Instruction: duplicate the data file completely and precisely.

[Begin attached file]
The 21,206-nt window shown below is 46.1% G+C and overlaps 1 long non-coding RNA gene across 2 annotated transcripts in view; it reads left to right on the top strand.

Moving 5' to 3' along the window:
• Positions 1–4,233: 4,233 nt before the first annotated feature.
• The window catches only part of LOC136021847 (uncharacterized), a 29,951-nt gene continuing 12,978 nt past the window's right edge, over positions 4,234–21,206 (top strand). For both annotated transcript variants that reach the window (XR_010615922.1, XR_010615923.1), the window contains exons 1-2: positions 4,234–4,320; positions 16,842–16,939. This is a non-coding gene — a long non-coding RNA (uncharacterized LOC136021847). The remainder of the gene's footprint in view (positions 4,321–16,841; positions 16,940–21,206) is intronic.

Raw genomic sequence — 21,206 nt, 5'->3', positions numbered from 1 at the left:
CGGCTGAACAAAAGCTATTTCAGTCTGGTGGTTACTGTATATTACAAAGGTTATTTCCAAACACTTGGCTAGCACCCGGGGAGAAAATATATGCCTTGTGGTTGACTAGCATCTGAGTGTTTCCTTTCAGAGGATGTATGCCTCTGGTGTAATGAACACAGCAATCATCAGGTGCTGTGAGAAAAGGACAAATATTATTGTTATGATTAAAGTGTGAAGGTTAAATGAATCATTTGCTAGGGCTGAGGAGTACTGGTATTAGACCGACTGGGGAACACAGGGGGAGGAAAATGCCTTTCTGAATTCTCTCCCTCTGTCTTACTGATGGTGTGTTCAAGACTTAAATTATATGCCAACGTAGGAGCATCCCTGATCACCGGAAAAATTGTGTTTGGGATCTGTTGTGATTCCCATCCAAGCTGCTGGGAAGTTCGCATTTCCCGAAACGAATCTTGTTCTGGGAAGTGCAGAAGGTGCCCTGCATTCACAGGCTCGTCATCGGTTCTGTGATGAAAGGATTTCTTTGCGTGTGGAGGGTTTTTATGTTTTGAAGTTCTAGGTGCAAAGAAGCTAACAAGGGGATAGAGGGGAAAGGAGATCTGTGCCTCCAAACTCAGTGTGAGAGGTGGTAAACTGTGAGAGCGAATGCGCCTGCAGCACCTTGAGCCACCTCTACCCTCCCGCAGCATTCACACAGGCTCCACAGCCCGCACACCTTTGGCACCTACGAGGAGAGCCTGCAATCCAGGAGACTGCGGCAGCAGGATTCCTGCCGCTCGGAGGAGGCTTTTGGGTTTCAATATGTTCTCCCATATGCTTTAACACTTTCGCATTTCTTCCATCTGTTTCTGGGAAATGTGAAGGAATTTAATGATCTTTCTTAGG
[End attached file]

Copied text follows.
The 21,206-nt window shown below is 46.1% G+C and overlaps 1 long non-coding RNA gene across 2 annotated transcripts in view; it reads left to right on the top strand.

Moving 5' to 3' along the window:
• Positions 1–4,233: 4,233 nt before the first annotated feature.
• The window catches only part of LOC136021847 (uncharacterized), a 29,951-nt gene continuing 12,978 nt past the window's right edge, over positions 4,234–21,206 (top strand). For both annotated transcript variants that reach the window (XR_010615922.1, XR_010615923.1), the window contains exons 1-2: positions 4,234–4,320; positions 16,842–16,939. This is a non-coding gene — a long non-coding RNA (uncharacterized LOC136021847). The remainder of the gene's footprint in view (positions 4,321–16,841; positions 16,940–21,206) is intronic.

Raw genomic sequence — 21,206 nt, 5'->3', positions numbered from 1 at the left:
CGGCTGAACAAAAGCTATTTCAGTCTGGTGGTTACTGTATATTACAAAGGTTATTTCCAAACACTTGGCTAGCACCCGGGGAGAAAATATATGCCTTGTGGTTGACTAGCATCTGAGTGTTTCCTTTCAGAGGATGTATGCCTCTGGTGTAATGAACACAGCAATCATCAGGTGCTGTGAGAAAAGGACAAATATTATTGTTATGATTAAAGTGTGAAGGTTAAATGAATCATTTGCTAGGGCTGAGGAGTACTGGTATTAGACCGACTGGGGAACACAGGGGGAGGAAAATGCCTTTCTGAATTCTCTCCCTCTGTCTTACTGATGGTGTGTTCAAGACTTAAATTATATGCCAACGTAGGAGCATCCCTGATCACCGGAAAAATTGTGTTTGGGATCTGTTGTGATTCCCATCCAAGCTGCTGGGAAGTTCGCATTTCCCGAAACGAATCTTGTTCTGGGAAGTGCAGAAGGTGCCCTGCATTCACAGGCTCGTCATCGGTTCTGTGATGAAAGGATTTCTTTGCGTGTGGAGGGTTTTTATGTTTTGAAGTTCTAGGTGCAAAGAAGCTAACAAGGGGATAGAGGGGAAAGGAGATCTGTGCCTCCAAACTCAGTGTGAGAGGTGGTAAACTGTGAGAGCGAATGCGCCTGCAGCACCTTGAGCCACCTCTACCCTCCCGCAGCATTCACACAGGCTCCACAGCCCGCACACCTTTGGCACCTACGAGGAGAGCCTGCAATCCAGGAGACTGCGGCAGCAGGATTCCTGCCGCTCGGAGGAGGCTTTTGGGTTTCAATATGTTCTCCCATATGCTTTAACACTTTCGCATTTCTTCCATCTGTTTCTGGGAAATGTGAAGGAATTTAATGATCTTTCTTAGG